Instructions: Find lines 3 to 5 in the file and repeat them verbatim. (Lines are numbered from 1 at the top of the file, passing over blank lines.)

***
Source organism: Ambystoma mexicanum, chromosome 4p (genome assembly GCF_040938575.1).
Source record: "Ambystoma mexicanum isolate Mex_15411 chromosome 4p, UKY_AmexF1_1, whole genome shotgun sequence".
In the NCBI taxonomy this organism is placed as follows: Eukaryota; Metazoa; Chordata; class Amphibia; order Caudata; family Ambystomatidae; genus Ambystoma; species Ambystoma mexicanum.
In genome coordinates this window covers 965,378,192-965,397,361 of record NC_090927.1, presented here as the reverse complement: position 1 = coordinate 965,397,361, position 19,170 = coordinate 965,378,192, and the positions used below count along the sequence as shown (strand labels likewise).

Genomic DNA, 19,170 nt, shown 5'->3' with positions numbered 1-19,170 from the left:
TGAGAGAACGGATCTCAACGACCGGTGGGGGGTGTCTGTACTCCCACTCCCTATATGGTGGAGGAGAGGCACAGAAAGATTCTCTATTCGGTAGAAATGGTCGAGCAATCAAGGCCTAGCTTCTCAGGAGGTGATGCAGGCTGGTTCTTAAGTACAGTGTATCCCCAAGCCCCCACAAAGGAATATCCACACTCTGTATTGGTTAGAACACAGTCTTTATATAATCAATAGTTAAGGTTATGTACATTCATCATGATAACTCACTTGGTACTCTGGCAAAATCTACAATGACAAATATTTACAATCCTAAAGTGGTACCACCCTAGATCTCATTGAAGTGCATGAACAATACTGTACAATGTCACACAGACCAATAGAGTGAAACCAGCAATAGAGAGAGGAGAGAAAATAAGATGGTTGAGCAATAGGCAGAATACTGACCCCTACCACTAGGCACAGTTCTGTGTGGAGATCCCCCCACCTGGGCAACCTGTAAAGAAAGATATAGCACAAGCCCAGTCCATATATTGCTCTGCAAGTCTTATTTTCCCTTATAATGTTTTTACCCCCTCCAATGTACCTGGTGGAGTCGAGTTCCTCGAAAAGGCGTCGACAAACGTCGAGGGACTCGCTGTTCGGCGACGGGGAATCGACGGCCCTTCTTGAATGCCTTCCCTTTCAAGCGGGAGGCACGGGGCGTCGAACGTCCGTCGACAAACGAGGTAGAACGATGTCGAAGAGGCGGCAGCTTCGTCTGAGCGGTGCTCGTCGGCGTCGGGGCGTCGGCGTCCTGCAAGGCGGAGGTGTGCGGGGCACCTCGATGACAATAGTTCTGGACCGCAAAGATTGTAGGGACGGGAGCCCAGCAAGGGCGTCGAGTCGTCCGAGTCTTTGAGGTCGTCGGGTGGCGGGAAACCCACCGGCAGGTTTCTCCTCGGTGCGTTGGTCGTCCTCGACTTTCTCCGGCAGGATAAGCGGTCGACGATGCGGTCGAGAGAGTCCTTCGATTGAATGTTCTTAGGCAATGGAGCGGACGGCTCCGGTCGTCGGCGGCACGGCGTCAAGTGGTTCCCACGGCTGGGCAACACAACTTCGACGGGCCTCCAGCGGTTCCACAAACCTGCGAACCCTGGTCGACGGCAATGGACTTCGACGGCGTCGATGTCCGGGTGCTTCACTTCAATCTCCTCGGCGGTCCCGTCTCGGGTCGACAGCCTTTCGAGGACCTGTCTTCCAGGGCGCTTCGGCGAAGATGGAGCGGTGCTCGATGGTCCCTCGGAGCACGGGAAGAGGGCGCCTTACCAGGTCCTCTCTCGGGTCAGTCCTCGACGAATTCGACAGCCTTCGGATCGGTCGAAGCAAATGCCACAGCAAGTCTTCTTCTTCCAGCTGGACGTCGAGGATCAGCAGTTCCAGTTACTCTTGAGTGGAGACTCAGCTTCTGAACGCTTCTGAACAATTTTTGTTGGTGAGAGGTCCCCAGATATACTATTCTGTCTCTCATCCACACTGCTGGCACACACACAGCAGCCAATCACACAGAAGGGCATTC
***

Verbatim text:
In the NCBI taxonomy this organism is placed as follows: Eukaryota; Metazoa; Chordata; class Amphibia; order Caudata; family Ambystomatidae; genus Ambystoma; species Ambystoma mexicanum.
In genome coordinates this window covers 965,378,192-965,397,361 of record NC_090927.1, presented here as the reverse complement: position 1 = coordinate 965,397,361, position 19,170 = coordinate 965,378,192, and the positions used below count along the sequence as shown (strand labels likewise).

Genomic DNA, 19,170 nt, shown 5'->3' with positions numbered 1-19,170 from the left: